The Vibration of the Piano String

Vibrations of String

The strings of a piano are the source of the sound. Strings are stretched tightly over the cast-iron frame of the piano. The hammers of the inner mechanism strike the strings, causing them to vibrate. When the strings vibrate, they move in periodic waves. Each wave has a different sound based on the rhythm of its vibrations. So when the strings begin to oscillate, the recognizable sound of the piano is produced.

The strings of a piano are made of steel wire, and all are of different lengths and diameters. When the length of a string is doubled, its pitch lowers by one octave (according to the physics of sound). The strings are not all the same diameter; this is because the strings creating lower sounds, which would have longer string lengths than higher sounds, would have to be very, very long in comparison with the short strings. They would be so long they would stretch far beyond the length of a grand piano - if all of the strings were the same diameter, then the very lowest strings would stretch more than 30 feet. So, the stings are of different diameters to provide a feasible option for housing all of the sounds desired in a piano.

The highest treble strings have the thinnest diameters, usually around .7 mm thick. Then, as the strings gradually increase in thickness and length, the pitch gradually decreases. Near the middle, the diameter is 1.4 mm. However, soon after middle C, the thickness of the wire makes it too stiff to vibrate properly. Now, these wires are made of a regular steel wire which is wound with a copper wire. This copper wire adds mass, which helps oscillations, without affecting the stiffness of the wire. Fortunately, this also reduces the need to greatly increase the wire as well.

The main vibrating portion of a string is the speaking length. The speaking length is determined on one end of the piano by the capo d'astro bar and on the other by the bridge that is attached to the soundboard. The strings are strung on top of one another, called "cross-strung." The bass strings cross over the treble and tenor strings, allowing for the bass strings to be longer in length.

The soundboard amplifies the sound produced by the vibrations of the strings. The soundboard is a large, wooden plate that radiates a large volume of sound over a wide range of frequencies. When the hammer strikes the string, it moves back and forth. In doing so, it displaces air - this is how sound waves are created. However, since the strings are very small and do not create a very loud sound, they need an intermediary to transmit their sound to us. Attaching the strings to a bridge allows the sound vibrations to go into the wooden resonator. This displaces much more air than the tiny string, creating a loud sound. A crown is located at the top of the soundboard. The crown keeps the strings set firmly on the bridge by pushing up against the strings' downward pressure.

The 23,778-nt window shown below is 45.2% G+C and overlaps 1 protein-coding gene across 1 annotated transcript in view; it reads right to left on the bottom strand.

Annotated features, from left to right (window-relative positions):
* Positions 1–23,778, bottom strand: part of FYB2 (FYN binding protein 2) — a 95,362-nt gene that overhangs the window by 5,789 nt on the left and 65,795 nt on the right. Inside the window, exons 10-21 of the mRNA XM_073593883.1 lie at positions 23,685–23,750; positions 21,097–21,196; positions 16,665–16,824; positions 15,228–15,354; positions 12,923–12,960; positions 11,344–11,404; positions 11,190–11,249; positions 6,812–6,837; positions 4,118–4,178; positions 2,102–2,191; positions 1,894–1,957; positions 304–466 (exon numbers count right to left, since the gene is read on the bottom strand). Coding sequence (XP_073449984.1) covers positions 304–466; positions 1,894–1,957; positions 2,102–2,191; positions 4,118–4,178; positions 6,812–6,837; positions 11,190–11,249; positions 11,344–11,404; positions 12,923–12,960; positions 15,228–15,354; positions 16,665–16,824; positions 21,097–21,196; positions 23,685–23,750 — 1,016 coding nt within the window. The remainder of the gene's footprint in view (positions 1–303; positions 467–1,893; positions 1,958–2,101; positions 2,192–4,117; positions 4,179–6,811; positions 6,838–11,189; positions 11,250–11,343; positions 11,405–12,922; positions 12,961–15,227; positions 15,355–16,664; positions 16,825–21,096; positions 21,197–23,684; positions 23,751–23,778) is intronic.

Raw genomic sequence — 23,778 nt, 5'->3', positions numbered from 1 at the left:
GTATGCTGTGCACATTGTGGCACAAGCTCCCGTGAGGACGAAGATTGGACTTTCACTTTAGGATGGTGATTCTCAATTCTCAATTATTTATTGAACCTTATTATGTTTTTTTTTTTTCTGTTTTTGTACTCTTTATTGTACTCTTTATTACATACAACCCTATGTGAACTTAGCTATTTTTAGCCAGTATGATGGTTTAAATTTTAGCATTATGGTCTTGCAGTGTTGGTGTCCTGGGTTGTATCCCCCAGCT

Shorter strings are less resonant than longer strings. Unison strings - two or more strings tuned to the same pitch - are what help to achieve a louder sound from the shorter treble strings. Treble pitches have three unison strings; tenor pitches have two; bass strings have only one. So, there are 88 notes and as many as 236 strings.

Cast-iron frame: The metal plate found in the belly of the piano that is responsible for withstanding the high string tension.
Hammer: The hammer is the focus of the action - the action works to throw the hammer against the strings. The hammer has a felt head that strikes the strings in order to produce the sound.
Damper: The felt-padded block that rests on the strings, damping the string vibrations. When the key is depressed, the damper is raised, allowing the string to vibrate.